The BACB has published an updated version of its autism spectrum disorder practice guidelines, now titled Applied Behavior Analysis Treatment of Autism Spectrum Disorder: Practice Guidelines for Healthcare Funders and Managers (2nd ed.).
The guidelines were originally developed to provide guidance to healthcare funders and managers, consumers, and service providers so that individuals diagnosed with autism spectrum disorder receive applied behavior analysis (ABA) treatment consistent with the best available scientific evidence and expert clinical opinion. Some of the unique features of ABA treatment that are addressed in the guidelines include: Training and Credentialing of Behavior Analysts; Assessment, Formulation of Treatment Goals, and Measurement of Client Progress; Service Authorization and Dosage; Tiered Service-Delivery Models and Behavior Technicians; and Case Supervision.
The BACB is pleased to offer this resource as a tool for general guidance and basic descriptions of typical ABA service delivery. As general guidelines, we expect that they will need to be tailored to fit individual, local, and regional requirements and needs.
The BACB Board of Directors authorized the development of practice guidelines for ABA treatment of ASD in early 2012. The following procedures were followed to develop the initial and revised versions of the guidelines.
Version 1.0: A coordinator was appointed who then created a five-person oversight committee that designed the overall development process and content outline. The oversight committee then solicited additional content-area leaders and writers from a national pool of experts that included researchers and practitioners to produce a first draft of the guidelines. The coordinator, oversight committee, and BACB staff then generated a second draft that was reviewed by dozens of additional reviewers, which in addition to being comprised of experts in ABA also included consumers and experts in public policy. This second draft was also sent to all BACB directors for additional input. The project coordinator and BACB staff then used this feedback to produce the final document, which was approved by the BACB Board of Directors. The professionals who served as coordinator, oversight committee members, content-area leaders, content writers, and reviewers were all subject matter experts in ABA as evidenced by publication records, substantial experience providing ABA services, and leadership positions within the discipline.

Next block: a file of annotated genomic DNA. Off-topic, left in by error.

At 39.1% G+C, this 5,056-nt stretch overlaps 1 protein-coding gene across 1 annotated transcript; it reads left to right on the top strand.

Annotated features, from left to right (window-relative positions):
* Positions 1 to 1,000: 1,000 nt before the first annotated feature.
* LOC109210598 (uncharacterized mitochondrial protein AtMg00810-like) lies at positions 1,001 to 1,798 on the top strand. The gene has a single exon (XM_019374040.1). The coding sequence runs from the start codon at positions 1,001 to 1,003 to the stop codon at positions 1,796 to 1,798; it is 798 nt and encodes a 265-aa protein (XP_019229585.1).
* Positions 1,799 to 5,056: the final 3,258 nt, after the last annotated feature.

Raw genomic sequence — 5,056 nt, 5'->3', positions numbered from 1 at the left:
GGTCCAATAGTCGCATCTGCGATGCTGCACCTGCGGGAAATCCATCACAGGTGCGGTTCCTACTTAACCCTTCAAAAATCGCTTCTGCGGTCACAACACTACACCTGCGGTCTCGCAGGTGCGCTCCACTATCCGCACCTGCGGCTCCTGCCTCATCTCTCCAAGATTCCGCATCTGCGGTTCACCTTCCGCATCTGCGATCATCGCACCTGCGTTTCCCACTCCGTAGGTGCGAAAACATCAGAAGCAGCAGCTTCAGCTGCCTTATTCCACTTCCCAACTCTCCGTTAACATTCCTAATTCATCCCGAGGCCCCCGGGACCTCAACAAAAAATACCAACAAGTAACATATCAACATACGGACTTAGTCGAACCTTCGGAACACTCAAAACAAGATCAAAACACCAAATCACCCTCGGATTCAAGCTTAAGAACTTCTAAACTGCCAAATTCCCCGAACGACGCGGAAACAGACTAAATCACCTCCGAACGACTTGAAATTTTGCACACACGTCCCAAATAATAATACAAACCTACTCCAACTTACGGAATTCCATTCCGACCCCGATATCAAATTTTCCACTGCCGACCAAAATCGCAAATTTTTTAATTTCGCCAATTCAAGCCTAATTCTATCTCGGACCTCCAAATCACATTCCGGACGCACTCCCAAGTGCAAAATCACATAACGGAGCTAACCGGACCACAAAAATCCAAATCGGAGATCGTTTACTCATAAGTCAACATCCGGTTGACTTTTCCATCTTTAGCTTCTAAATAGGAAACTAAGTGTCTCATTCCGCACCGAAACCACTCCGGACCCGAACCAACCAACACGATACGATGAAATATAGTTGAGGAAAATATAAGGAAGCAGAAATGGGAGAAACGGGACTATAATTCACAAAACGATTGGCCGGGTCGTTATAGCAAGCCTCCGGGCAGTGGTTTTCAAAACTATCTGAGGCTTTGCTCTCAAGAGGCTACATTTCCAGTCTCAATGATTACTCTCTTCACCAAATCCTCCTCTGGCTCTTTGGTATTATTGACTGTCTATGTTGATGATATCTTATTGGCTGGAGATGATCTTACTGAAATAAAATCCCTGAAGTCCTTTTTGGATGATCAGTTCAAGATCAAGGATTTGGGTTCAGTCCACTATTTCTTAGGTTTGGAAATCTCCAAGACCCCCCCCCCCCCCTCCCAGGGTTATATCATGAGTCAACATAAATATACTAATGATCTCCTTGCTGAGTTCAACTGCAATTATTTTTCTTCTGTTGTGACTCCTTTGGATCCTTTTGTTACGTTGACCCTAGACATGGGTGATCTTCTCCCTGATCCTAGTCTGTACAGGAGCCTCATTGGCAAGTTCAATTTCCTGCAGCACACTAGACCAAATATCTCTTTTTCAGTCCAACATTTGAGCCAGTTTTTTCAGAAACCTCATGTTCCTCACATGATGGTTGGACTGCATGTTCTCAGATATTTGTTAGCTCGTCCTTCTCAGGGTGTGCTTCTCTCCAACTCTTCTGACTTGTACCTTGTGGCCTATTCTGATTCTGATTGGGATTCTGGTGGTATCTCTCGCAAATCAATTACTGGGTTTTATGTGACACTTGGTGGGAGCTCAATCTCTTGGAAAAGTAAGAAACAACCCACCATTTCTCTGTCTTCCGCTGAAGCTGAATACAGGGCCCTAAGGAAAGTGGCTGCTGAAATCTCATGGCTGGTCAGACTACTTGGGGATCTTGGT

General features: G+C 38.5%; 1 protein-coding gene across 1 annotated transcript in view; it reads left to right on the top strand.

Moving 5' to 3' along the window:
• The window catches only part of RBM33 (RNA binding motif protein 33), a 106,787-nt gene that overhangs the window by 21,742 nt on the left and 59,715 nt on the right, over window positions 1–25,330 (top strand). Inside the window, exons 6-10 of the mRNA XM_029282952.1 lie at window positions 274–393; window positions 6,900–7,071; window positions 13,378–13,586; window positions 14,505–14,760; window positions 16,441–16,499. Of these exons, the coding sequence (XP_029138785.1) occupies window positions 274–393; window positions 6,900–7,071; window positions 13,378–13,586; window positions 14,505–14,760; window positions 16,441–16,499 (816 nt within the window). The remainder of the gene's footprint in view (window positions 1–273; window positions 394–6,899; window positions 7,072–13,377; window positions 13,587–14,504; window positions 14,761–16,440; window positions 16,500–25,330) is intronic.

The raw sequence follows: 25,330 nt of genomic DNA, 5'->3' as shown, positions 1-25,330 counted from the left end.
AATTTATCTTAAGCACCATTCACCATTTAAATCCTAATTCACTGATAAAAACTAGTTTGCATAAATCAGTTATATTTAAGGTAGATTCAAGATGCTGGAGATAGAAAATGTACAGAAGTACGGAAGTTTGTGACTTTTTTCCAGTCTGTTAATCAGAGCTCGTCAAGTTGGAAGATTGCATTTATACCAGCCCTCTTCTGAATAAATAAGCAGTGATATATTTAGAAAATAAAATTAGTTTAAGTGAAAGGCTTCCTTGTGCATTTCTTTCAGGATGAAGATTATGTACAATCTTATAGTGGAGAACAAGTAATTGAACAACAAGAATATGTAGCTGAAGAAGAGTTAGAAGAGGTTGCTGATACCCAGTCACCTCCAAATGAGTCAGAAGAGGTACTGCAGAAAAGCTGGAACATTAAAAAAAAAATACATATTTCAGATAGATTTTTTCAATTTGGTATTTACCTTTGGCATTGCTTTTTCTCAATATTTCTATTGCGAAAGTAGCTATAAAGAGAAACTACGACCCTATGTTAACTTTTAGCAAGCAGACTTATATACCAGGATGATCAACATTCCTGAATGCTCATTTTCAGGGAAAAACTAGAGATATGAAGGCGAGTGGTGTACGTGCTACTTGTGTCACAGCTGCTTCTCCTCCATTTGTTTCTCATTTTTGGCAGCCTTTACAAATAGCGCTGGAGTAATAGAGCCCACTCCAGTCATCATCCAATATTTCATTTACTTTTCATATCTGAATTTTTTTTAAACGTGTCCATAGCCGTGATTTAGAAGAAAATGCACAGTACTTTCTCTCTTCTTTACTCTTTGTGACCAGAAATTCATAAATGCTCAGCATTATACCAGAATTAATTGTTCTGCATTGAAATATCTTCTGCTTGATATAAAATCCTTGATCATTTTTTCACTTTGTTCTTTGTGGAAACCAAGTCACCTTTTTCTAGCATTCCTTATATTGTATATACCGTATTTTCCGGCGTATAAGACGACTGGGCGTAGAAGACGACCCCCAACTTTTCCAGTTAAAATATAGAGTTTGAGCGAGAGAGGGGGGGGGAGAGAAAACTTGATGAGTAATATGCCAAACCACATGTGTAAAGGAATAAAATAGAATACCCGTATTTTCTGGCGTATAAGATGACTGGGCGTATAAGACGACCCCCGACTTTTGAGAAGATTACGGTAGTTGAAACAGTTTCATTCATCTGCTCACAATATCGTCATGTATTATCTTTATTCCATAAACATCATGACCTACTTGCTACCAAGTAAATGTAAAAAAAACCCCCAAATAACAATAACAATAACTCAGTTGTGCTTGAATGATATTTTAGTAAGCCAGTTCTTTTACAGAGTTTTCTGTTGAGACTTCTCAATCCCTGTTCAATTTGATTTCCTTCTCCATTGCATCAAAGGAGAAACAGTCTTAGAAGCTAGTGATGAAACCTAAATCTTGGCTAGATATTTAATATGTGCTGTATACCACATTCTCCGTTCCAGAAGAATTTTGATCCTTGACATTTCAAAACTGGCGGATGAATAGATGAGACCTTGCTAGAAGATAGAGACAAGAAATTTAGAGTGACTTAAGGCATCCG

Version 2.0: The original project coordinator and BACB leadership identified a team of doctoral-level behavior analysts, all of whom were experts in the ABA treatment of ASD. The team carefully reviewed the initial guidelines and, using a consensus process, proposed revisions and additions to the document to enhance clarity and supplement existing guidance. BACB staff then generated a revised draft that was sent to the project coordinator, revision team members, and public policy experts for additional feedback, after which the guidelines were finalized.
These standards are provided for informational purposes only and do not represent professional or legal advice. There are many variables that influence and direct the professional delivery of Applied Behavior Analysis (ABA) services. The BACB and authors of these standards assume no liability or responsibility for application of these standards in the delivery of ABA services. The standards presented in this document reflect the consensus of a number of subject matter experts, but do not represent the only acceptable practice. These standards also do not reflect or create any affiliation among those who participated in their development. The BACB does not warrant or guarantee that these standards will apply or should be applied in all settings. Instead, these standards are offered as an informational resource that should be considered in consultation with parents, behavior analysts, regulators, and healthcare funders and managers.